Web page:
Have you ever been tempted to search your company’s database for information about your colleagues’ pay, promotions, employment disputes or performance? Or perhaps you have access to client databases which contain juicy information about customers’ purchase history and financial situation? Humans are inherently curious beings, but be aware that browsing other people’s private information is against the law.
We regularly hear about “data breaches”. These are situations where the personal data of individuals is lost or disclosed in some inappropriate way. It could be theft of a USB stick containing personal information about patients, or personal papers left on a photocopier accidentally being bundled together and given to a third party. Another example is the recently-publicised Yahoo hack that compromised up to 500 million user accounts.
Employee browsing is different type of data breach. This is where someone who has access to others’ personal information decides to browse this information, not for lawful reasons necessary to do their job, but just out of fun, curiosity or nosiness.
Recently, a medical body made contact with OPC to alert us to such a data breach. A student practitioner was found to be accessing clinical records which weren’t part of his caseload. This was despite the employer’s very robust processes in training employees on the importance of respecting privacy and ensuring all staff signed confidentiality forms.
When the medical body became aware of the data breach, they confronted the student, questioned his colleagues and conducted an audit of his work computer use. While the student had confessed to inappropriate access of about three patients’ information, the audit revealed inappropriate access of about 70 patients’ information. The student was removed from the course.
The medical body was proactive in following its disciplinary process with the student, contacting all the patients affected and notifying our Office. But this example serves as a useful reminder to all of us.
Signing a confidentiality form doesn’t mean employees have carte blanche access to all the information held by an agency. Access to the personal information should always be on a “need to know” basis in order to carry out professional duties.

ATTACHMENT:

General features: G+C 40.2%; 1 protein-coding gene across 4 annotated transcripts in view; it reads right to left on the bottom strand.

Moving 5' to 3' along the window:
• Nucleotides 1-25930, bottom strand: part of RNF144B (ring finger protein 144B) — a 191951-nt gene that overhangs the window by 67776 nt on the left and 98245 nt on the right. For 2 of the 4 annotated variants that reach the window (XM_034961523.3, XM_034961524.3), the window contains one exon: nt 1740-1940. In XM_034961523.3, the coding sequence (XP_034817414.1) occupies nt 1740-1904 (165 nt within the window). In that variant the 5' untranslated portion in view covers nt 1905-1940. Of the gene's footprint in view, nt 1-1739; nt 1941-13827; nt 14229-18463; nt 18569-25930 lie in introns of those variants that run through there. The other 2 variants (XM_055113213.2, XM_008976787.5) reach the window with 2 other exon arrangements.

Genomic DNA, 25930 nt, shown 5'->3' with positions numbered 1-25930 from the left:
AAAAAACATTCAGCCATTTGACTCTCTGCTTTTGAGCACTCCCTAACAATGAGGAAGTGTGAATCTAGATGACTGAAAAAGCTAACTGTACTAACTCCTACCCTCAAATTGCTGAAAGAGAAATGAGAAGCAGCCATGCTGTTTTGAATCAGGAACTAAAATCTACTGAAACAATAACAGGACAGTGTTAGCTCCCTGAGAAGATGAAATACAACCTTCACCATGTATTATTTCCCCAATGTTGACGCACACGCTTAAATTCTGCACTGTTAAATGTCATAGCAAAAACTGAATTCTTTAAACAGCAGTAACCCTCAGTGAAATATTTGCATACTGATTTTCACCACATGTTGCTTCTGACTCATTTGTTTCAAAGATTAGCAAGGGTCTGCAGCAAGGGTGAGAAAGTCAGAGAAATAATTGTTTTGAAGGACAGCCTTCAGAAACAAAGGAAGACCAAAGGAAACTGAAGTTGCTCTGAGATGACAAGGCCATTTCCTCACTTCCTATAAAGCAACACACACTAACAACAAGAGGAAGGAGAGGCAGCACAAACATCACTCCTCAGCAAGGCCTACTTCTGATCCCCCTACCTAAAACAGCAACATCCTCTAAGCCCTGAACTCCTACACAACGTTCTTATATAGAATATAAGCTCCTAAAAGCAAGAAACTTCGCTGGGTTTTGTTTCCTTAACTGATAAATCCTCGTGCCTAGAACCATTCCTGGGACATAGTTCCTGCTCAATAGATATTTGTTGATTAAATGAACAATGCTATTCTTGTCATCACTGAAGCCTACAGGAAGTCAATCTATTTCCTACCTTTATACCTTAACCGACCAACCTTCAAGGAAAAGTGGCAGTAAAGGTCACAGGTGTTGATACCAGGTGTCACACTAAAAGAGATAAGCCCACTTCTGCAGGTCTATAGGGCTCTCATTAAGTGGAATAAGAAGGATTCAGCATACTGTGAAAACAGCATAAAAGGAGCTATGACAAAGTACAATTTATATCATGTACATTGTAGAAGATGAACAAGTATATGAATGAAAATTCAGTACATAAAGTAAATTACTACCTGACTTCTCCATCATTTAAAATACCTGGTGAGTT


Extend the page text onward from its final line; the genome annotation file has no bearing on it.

In addition to facing disciplinary action and Privacy Act complaints, looking up personal information without good reason could amount to a criminal offence. In a recent HRRT case, a person suspected that an employee at the DHB might have used her access to health information systems to find out where she and her children were now living. She made a complaint to Police, who reviewed the employee’s access logs as part of their investigation.
Principle 5 of the Privacy Act says all agencies are required to protect personal information by security safeguards that are reasonable in the circumstances, including protecting the information against loss, access, use, or other misuse.
As highlighted in a recent speech by the Privacy Commissioner, leaking personal information without consent is a potential source of harm, and “regardless of how banal or irrelevant the information might appear to one person, it might be highly sensitive to another”.
If you know someone who engages in employee browsing, confront them or tell your organisation’s privacy officer or human resources manager. Most companies have the means to verify what documents and files employees have opened. There can be serious consequences for staff found to have strayed from their role by accessing others’ personal information.
When you browse personal data, are you doing so to do your job? Or are you browsing for another reason? Think carefully before you look up, copy or share personal information.
If the risk of losing your job, being the subject of a Privacy Act complaint, or facing criminal charges is not deterrent enough, think about how you would feel if hospital staff, your co-workers or government workers were researching you in their moments of boredom.
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